Paul begins the discussion with another shot at the pride of the Corinthian church. "All of us possess knowledge" seems to be a slogan of the life in Corinth. Yet Paul warns,"This 'knowledge' puffs up, but love builds up. If anyone imagines that he knows something, he does not yet know as he ought to know." We pride ourselves on our knowledge. But it's not what we know or even who we know but WHO knows us. "If anyone loves God, he is known by God". Our standing before God is what makes us something. It is a position that is wrapped up in the person and work of Christ alone. Not anything we did or anything we know. It is because He has known us. Because He, knowing who we are and what we have done, chose to peruse us. Become like us. Live the life we could not live. Die the death we deserved to die and become our substitution. Then God raised Him from the dead and called us to believe in Him. And when we could not do even that on our own, He took our heart of stone and gave us the faith we need to love Him so we can be known by Him. "'knowledge' puffs up, but love builds up."
In John 7 Jesus states, "There is nothing outside a person that by going into him can defile him, but the things that come out of a person are what defile him" Likewise, Paul lays out an argument, "Food will not commend us to God. We are no worse off if we do not eat it, and no better off if we do." The whole point is not about food but instead about who God is. It is not about the pipe or the dancing or the drinking about about our standing before the God of the universe. There are direct commandments given in the Bible. On these topics we do not stand on personal conviction rather, we know what obedience looks like. However, what about the things we are no worse off by not doing and better off by doing. What about the things that do not defile us? Paul goes on to explain the God honoring way to handle such things.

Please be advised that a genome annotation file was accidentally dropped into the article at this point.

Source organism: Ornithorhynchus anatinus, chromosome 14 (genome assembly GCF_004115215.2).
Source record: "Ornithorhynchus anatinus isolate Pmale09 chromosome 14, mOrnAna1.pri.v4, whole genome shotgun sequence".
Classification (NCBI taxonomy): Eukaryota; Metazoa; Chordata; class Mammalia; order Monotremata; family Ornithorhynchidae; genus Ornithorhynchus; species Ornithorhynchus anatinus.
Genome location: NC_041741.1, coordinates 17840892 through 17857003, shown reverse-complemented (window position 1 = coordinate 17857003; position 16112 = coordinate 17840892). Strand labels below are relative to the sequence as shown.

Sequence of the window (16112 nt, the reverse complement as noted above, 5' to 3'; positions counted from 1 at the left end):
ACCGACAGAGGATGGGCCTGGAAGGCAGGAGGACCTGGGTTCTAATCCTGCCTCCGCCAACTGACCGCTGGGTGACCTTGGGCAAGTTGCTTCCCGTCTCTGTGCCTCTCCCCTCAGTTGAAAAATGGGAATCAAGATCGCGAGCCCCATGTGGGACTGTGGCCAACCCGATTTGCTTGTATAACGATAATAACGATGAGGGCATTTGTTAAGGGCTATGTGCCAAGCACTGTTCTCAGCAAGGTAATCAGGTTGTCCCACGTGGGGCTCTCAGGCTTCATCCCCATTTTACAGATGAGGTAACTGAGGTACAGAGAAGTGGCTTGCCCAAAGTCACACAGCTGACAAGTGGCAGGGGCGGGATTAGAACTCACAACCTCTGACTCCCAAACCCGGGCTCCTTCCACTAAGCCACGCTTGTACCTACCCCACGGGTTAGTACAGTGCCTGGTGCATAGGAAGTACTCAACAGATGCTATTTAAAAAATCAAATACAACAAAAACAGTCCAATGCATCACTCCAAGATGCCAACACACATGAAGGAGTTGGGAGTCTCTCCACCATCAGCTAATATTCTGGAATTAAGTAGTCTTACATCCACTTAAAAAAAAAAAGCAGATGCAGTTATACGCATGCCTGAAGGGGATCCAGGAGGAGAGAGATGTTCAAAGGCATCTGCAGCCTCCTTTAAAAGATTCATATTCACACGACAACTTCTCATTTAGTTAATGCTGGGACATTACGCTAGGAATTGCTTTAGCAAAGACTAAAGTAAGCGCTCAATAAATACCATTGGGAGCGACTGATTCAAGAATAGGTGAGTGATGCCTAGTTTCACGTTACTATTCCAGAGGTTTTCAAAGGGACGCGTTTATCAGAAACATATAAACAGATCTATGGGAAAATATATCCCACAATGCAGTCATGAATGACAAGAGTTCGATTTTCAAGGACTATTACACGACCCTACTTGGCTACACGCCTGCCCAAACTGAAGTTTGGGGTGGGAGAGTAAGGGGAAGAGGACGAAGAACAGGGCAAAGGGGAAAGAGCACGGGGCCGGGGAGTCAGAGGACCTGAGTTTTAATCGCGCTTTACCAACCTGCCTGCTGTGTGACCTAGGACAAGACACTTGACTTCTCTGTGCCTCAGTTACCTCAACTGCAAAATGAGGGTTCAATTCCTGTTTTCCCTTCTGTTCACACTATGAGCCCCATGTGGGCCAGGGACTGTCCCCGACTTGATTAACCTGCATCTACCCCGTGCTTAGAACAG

"Take care that this right of yours does not somehow become a stumbling block to the weak." Some people have very strong convictions on issues that I might not see as sin. For example a woman I love and respect once told me she was concerned about the fact that I drank wine. Knowing her beliefs (however unfounded i might have believed them to be) it would have been wrong for me to bring a bottle of wine into her home and ask her to drink it with me. Why? "wounding their conscience when it is weak, you sin against Christ" It no longer becomes about my freedom but rather about their conscience. In Romans 14 Paul address this issue again. He speaks of how each person either eats or does not eat "in honor of the Lord" and he concludes with "each of us will give an account of himself to God". May it never be said of me that I asked another to defile their own conscience before Him.
This passage is not about whether or not we have freedoms. It is not about food. Again, it is about the unity of the body. It is about putting others before yourself. Seeing their soul as more important than your luxuries. "'knowledge' puffs up, but love builds up" May we love one another enough to put our pride aside and lift the needs of other about ourselves. May we come together and seek each others well-being for our good and His glory.